There is an issue with our simple twilight switch. As shown at the end of the video, the output is unstable if the light intensity is close to the set threshold. The LED will start flickering. If this was a street light or a lamp in your house this would be really annoying. What can we about this? Well, we already had the same problem with the temperature threshold module. It can be solved by using different thresholds for turning the LED on and off. This is also called using a hysteresis. Sadly our module does not provide the option to set a second threshold and neither does it have an analog output which would enable us to implement this.

What are our options? Well, we cannot solve this problem properly, as we only have the digital output. There are some workarounds that might work out for you depending on your use case. Without gradual change of light intensity, there is no problem at all. In a light barrier for example, the brightness level should never be that close to the threshold. There should be two distinct states and one can pick a suitable threshold in between them. For this assumption to hold true one needs a sufficiently bright light source for the light barrier, which can be clearly distinguished from the ambient light. If there is a gradual change (e.g. sunset and sunrise), we need another solution. The easiest way is to read the output value at a really slow rate e.g. every 15 minutes. This way the LED won't flicker rapidly, as its state is only updated every 15 minutes. The critical light level probably won't last for 15 minutes. Last but not least, one can make up more creative solutions. We could e.g. detect that the output is not stable by checking if the output level is the same for a certain amount of time. We only react if the output was stable long enough.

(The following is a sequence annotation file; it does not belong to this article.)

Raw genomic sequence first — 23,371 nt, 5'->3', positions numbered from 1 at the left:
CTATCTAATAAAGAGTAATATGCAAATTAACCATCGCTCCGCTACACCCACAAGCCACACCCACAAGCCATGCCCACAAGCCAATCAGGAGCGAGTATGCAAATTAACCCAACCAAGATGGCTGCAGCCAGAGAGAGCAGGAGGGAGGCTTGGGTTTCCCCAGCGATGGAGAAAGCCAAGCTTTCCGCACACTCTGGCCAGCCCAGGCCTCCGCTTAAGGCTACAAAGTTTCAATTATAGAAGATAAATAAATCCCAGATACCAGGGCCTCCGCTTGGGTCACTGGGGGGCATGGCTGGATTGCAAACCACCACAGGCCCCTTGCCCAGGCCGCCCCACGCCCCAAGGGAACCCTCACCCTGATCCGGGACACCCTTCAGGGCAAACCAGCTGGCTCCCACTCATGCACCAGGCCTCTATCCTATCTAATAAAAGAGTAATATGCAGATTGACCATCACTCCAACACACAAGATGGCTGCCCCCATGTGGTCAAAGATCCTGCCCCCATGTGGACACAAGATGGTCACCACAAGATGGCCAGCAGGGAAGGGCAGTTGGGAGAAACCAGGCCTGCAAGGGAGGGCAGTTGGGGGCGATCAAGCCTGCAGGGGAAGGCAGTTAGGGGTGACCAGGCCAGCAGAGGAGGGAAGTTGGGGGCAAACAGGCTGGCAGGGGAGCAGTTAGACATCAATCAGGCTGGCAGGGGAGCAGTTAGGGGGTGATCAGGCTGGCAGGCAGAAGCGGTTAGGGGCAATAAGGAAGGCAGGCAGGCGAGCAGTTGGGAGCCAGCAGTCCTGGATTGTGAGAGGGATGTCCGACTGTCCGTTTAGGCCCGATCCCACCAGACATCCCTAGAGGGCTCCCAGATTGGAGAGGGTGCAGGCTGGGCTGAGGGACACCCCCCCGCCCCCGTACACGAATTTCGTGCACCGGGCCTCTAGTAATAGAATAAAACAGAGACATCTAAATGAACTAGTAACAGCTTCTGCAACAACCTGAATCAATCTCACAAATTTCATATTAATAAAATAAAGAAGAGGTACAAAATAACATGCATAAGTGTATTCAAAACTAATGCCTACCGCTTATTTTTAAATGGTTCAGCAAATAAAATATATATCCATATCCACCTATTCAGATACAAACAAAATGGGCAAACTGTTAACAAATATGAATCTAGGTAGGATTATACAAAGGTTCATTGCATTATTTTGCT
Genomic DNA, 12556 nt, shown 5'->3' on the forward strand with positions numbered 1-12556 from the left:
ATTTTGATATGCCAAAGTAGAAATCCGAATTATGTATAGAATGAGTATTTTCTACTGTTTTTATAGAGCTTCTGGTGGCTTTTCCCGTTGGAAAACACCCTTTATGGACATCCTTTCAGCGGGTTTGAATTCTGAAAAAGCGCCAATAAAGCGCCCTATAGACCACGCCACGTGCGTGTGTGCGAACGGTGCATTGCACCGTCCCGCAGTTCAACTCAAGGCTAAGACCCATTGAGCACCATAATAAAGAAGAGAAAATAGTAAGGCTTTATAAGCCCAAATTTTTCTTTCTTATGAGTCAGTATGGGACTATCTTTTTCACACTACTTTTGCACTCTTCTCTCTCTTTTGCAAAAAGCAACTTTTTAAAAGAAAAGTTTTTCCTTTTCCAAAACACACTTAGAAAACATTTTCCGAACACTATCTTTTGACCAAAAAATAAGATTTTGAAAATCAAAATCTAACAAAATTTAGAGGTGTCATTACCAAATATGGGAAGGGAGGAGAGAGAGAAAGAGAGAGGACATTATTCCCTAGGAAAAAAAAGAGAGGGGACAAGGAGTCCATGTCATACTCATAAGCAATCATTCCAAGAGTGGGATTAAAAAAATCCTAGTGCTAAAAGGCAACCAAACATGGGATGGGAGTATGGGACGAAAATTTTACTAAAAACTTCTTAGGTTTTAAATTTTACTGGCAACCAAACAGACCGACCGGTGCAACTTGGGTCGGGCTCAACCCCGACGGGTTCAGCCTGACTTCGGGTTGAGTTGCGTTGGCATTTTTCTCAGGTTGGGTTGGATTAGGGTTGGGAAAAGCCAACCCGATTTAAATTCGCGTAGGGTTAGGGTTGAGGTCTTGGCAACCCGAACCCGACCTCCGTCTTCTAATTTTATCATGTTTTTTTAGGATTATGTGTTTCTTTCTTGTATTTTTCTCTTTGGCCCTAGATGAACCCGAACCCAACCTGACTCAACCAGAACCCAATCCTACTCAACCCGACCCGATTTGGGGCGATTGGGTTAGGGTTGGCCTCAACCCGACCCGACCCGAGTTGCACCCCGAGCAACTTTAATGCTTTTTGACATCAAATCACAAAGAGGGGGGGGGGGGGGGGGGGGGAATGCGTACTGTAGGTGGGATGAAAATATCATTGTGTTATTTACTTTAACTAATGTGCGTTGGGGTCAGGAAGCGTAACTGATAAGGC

Here is a code example that checks if the state is stable for at least one second:

void setup() {
pinMode(8, OUTPUT);
pinMode(9, INPUT);
}

int counter = 0;
int targetState = LOW;

void loop() {
if(digitalRead(9) == targetState) {
counter ++;
} else {
targetState = digitalRead(9);
counter = 0;
}

if(counter > 100) {
if(targetState) {
digitalWrite(8, HIGH);
} else {
digitalWrite(8, LOW);
}
}
delay(10);
}

The result is shown in the video. While we don't get a rapid flickering anymore, the LED state is still not stable. By closely watching the output LED on the module one can see that most of the state switches are ignored. If, however, the output is stable just long enough to pass our checks the main LED changes state too. We can prevent this by increasing the time the output has to be stable. If we overdo this, we end up with a complex solution that basically behaves similar to the much simpler version where we only check the output value every 15 min. Let's have a look how to properly solve this with an analog LDR module.